Bees say: "The tiny flowers win!"

I've got several questions for you today. Question 1: How do you feel about bees? If you're like me, you love them! The garden would be so lifeless without them, wouldn't it?  Question 2: When you think of a flower that bees like, what do you think of first? I first think of a daisy or Black-eyed Susan, or something similar -- a big, bold target for the bees to find.


Of course I'm wrong, and you are too if you agreed with me. In my experience the bees like plants that produce clusters of tiny flowers best. Something like this native "Rattlesnake Master" (Eryngium yuccifolium). It doesn't even really look like a flower from afar.


***
It may not look like a flower, and I'm not sure if it has any detectable fragrance, but this plant is a bee magnet:


Well, it's a bee magnet for the right kind of bee. That leads me to Question 3: When I say "bee", what do you think of? Probably a honey bee:


Seen here on Agastache foeniculum, another "cluster of tiny flowers" plant.

Maybe you think of a big bumble bee instead? Here are a few bumbles on Echinops bannaticus 'Blue Glow' -- or "Globe Thistle":


I love how you can see the pollen grains on the back of the one bee! Globe thistle is another "cluster of tiny flowers" plant:


The bumble bees really, really love this one.

Back to the Rattlesnake Master for a minute -- it doesn't seem to attract either honey bees or bumble bees. It instead attracts lots of tiny bees and other pollinators:



There is literally a swarm of tiny bees around this plant! (It's hard to get a good photo of them because they're moving around so quickly!)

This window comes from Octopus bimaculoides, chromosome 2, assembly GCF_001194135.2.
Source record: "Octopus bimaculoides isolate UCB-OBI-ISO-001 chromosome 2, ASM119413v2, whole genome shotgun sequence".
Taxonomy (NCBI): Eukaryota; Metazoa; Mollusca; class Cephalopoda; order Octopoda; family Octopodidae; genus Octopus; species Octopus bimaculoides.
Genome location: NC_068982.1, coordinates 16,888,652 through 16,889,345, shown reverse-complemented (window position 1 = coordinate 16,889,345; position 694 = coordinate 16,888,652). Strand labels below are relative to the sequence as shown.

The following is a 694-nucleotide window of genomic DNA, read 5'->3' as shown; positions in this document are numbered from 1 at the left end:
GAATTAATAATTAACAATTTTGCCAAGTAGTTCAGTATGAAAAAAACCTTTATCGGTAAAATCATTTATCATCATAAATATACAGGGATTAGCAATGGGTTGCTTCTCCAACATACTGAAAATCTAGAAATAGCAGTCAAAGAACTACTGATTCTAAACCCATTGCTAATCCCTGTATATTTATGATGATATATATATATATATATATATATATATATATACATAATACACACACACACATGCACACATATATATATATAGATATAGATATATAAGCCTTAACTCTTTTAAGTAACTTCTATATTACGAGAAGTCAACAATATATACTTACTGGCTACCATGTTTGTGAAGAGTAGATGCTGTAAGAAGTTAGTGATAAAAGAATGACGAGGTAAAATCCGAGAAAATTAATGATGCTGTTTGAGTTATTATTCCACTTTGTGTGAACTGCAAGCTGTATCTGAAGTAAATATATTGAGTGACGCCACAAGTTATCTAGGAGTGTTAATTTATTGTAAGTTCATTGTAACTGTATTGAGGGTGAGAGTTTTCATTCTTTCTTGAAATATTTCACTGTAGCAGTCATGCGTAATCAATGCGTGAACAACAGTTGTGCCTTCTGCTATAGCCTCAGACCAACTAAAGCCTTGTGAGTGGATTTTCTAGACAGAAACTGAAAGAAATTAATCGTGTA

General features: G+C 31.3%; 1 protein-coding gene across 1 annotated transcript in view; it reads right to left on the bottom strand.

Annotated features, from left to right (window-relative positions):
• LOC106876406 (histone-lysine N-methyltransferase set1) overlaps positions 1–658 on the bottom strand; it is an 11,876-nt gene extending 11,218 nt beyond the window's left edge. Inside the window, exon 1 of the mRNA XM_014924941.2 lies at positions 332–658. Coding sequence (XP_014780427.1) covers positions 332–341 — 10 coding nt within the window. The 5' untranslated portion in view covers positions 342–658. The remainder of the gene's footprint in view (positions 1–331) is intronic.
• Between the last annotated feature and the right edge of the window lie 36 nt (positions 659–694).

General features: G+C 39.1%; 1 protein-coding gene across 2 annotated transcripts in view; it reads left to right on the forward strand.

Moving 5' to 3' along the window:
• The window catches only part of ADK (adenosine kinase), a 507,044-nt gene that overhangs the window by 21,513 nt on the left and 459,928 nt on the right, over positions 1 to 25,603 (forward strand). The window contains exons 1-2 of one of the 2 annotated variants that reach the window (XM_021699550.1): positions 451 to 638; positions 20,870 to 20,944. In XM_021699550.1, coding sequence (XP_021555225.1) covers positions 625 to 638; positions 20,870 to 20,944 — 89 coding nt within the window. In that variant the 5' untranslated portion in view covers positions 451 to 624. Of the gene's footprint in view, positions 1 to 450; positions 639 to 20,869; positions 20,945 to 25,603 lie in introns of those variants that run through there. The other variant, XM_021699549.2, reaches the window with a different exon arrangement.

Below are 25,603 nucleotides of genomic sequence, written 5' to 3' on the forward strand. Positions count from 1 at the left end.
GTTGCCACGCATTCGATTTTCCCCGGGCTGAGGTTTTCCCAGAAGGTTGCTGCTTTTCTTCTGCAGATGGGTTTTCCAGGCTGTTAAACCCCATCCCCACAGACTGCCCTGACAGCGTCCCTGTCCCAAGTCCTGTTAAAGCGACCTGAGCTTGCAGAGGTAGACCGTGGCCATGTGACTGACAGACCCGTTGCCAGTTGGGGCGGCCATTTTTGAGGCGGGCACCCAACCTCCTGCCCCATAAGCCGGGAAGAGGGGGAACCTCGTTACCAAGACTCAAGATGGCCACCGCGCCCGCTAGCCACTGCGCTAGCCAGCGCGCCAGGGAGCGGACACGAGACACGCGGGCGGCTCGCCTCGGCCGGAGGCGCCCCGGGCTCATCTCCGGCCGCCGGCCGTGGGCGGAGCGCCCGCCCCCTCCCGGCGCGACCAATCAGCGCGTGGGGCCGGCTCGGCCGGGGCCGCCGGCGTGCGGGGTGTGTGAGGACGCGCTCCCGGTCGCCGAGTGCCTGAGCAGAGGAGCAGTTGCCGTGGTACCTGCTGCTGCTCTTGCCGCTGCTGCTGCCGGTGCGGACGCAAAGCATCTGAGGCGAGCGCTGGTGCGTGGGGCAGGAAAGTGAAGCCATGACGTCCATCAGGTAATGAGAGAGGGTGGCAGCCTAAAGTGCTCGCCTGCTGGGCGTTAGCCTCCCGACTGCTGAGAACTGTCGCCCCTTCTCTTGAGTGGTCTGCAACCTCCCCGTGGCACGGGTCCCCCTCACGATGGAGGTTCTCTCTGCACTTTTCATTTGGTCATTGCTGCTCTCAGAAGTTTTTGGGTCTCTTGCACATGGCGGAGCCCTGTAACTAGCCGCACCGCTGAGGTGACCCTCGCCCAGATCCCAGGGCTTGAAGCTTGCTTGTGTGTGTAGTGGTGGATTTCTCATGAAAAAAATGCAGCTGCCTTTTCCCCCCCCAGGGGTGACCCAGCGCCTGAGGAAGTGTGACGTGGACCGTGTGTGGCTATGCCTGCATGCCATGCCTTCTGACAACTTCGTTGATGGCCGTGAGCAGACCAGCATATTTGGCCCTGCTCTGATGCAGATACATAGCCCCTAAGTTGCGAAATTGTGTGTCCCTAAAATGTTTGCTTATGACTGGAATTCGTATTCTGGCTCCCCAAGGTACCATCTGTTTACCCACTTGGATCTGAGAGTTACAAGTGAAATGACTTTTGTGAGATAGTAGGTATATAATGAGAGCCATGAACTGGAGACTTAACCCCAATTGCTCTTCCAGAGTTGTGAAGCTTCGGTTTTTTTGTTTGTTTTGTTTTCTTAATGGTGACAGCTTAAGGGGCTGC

Here's a little butterfly -- not a bee, but still a pollinator. This one is some type of hairstreak I believe, but I'll have to get out the butterfly books later to make a positive identification:


It's gone to a flower that has just started to open, probably because the bee swarm hasn't discovered this one yet -- the butterfly has got the whole thing to itself for now!


Seeing all of these tiny bees (and other insects) on these small flower clusters made me go back and take a closer look at some other flowers too:



Not exactly the first things that come to mind when you think of bees, are they?

They certainly are beautiful though, and they are important pollinators. Here's a great webpage about native bees. A couple of excerpts from that website:

Native bees come in a wide range of colors and sizes, from tiny sweat bees less than a quarter of an inch long to bumble bees over an inch in length. While some of these species may look like the familiar image of a bee with hairy yellow and black stripes, they may also be dark brown, black or metallic green and blue, with stripes of many colors. Most are solitary, with each female creating and provisioning her nest without the support of a caste system of workers. Most are unlikely to sting (Shepherd et. al., 2003).

Many native bee species are more effective than honey bees at pollinating flowers on a bee-for-bee basis. For example, according to U. S. Department of Agriculture researchers, only 250 female blue orchard bees (Osmia lignaria) are required to effectively pollinate an acre of apples. The is the equivalent service of one to two honey bees hives, each containing 15,000 to 20,000 workers (Bosch and Kemp, 2001).


As far as the bees are concerned, the tiny flowers win! As far as I'm concerned though, both I and my garden win because of the bees.

Blog Widget by LinkWithin

Post a Comment

  © Blogger template Shush by Ourblogtemplates.com 2009

Back to TOP